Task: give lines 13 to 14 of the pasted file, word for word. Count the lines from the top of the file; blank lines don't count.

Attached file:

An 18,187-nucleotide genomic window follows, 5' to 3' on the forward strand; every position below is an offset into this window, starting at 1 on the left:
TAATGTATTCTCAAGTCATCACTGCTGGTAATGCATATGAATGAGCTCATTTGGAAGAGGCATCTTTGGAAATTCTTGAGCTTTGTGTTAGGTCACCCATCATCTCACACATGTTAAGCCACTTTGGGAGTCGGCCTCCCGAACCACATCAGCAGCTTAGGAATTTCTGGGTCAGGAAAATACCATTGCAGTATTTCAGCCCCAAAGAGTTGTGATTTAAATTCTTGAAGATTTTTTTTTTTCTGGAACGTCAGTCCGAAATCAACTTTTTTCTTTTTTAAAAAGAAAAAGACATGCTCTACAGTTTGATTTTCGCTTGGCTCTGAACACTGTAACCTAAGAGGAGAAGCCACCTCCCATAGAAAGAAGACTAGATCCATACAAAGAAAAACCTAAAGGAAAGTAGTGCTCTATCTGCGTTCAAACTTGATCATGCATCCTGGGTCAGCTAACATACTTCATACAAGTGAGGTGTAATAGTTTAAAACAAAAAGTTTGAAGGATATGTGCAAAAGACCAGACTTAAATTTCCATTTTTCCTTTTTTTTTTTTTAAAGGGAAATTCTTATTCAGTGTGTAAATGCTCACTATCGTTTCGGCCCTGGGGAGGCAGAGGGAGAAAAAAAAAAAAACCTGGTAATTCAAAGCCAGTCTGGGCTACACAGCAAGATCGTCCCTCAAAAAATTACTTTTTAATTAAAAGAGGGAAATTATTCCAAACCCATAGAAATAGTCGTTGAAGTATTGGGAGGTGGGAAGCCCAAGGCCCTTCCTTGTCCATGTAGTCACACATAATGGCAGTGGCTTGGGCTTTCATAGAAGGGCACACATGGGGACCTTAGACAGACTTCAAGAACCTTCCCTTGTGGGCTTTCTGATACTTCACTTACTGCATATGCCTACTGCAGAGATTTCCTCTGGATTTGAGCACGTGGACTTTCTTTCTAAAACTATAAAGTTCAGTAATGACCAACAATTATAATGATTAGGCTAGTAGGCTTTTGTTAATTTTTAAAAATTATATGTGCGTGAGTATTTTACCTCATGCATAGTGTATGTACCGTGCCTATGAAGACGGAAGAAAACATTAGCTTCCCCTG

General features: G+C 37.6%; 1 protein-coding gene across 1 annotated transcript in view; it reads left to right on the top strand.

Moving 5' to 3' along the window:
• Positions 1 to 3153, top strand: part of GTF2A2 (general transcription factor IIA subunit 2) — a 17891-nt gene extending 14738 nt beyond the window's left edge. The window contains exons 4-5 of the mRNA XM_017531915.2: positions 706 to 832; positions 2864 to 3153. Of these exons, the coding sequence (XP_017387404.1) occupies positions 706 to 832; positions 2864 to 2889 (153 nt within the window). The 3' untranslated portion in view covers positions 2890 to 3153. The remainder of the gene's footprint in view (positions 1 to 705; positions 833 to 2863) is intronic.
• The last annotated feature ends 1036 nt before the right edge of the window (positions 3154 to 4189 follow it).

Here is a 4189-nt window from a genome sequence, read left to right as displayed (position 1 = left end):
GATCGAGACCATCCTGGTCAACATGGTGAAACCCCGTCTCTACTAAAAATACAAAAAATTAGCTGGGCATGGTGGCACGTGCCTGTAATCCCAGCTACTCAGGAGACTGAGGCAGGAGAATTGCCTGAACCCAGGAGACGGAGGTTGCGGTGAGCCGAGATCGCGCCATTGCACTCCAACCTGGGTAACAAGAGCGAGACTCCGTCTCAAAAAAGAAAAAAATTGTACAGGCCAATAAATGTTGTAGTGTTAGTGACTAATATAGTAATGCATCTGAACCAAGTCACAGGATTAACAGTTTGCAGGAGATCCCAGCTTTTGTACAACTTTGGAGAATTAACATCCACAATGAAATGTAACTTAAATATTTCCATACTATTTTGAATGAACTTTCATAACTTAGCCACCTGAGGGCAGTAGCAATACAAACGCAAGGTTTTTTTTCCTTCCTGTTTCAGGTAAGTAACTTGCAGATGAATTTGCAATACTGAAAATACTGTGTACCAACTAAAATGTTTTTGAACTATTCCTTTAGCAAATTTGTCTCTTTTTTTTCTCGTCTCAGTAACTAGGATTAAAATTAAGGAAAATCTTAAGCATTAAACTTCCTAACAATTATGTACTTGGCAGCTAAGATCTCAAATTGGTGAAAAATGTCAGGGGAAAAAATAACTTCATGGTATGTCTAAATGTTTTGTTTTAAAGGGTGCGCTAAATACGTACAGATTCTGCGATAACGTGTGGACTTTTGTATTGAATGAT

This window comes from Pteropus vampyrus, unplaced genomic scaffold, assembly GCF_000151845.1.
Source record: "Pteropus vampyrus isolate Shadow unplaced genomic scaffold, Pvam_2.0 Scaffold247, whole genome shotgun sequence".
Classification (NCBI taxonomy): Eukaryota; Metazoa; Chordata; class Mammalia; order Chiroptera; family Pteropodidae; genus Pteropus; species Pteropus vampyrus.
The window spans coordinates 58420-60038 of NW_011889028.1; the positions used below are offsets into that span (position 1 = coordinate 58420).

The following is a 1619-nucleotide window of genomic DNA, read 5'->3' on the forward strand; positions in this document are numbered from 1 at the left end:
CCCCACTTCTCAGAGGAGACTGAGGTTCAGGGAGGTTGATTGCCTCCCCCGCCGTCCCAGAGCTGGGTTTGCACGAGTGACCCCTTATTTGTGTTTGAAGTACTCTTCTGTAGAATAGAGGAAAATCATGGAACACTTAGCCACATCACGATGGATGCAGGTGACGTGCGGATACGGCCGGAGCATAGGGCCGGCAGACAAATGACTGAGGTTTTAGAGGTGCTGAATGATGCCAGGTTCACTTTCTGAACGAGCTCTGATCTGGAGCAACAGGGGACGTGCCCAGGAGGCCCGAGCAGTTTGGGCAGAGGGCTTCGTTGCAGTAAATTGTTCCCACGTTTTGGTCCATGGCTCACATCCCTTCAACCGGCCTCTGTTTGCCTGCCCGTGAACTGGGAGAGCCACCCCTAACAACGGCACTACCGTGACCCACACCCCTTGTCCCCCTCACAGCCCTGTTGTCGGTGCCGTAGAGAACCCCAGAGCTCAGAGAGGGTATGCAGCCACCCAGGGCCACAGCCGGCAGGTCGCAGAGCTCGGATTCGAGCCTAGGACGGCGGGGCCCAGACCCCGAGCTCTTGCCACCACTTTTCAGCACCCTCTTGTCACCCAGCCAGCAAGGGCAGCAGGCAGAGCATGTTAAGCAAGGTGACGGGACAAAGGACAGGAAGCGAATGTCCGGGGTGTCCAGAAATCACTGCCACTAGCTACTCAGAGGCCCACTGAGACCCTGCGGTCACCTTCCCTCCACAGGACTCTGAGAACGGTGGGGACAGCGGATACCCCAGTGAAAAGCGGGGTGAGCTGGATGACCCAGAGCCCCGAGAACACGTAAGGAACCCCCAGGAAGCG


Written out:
The following is a 1619-nucleotide window of genomic DNA, read 5'->3' on the forward strand; positions in this document are numbered from 1 at the left end:
CCCCACTTCTCAGAGGAGACTGAGGTTCAGGGAGGTTGATTGCCTCCCCCGCCGTCCCAGAGCTGGGTTTGCACGAGTGACCCCTTATTTGTGTTTGAAGTACTCTTCTGTAGAATAGAGGAAAATCATGGAACACTTAGCCACATCACGATGGATGCAGGTGACGTGCGGATACGGCCGGAGCATAGGGCCGGCAGACAAATGACTGAGGTTTTAGAGGTGCTGAATGATGCCAGGTTCACTTTCTGAACGAGCTCTGATCTGGAGCAACAGGGGACGTGCCCAGGAGGCCCGAGCAGTTTGGGCAGAGGGCTTCGTTGCAGTAAATTGTTCCCACGTTTTGGTCCATGGCTCACATCCCTTCAACCGGCCTCTGTTTGCCTGCCCGTGAACTGGGAGAGCCACCCCTAACAACGGCACTACCGTGACCCACACCCCTTGTCCCCCTCACAGCCCTGTTGTCGGTGCCGTAGAGAACCCCAGAGCTCAGAGAGGGTATGCAGCCACCCAGGGCCACAGCCGGCAGGTCGCAGAGCTCGGATTCGAGCCTAGGACGGCGGGGCCCAGACCCCGAGCTCTTGCCACCACTTTTCAGCACCCTCTTGTCACCCAGCCAGCAAGGGCAGCAGGCAGAGCATGTTAAGCAAGGTGACGGGACAAAGGACAGGAAGCGAATGTCCGGGGTGTCCAGAAATCACTGCCACTAGCTACTCAGAGGCCCACTGAGACCCTGCGGTCACCTTCCCTCCACAGGACTCTGAGAACGGTGGGGACAGCGGATACCCCAGTGAAAAGCGGGGTGAGCTGGATGACCCAGAGCCCCGAGAACACGTAAGGAACCCCCAGGAAGCG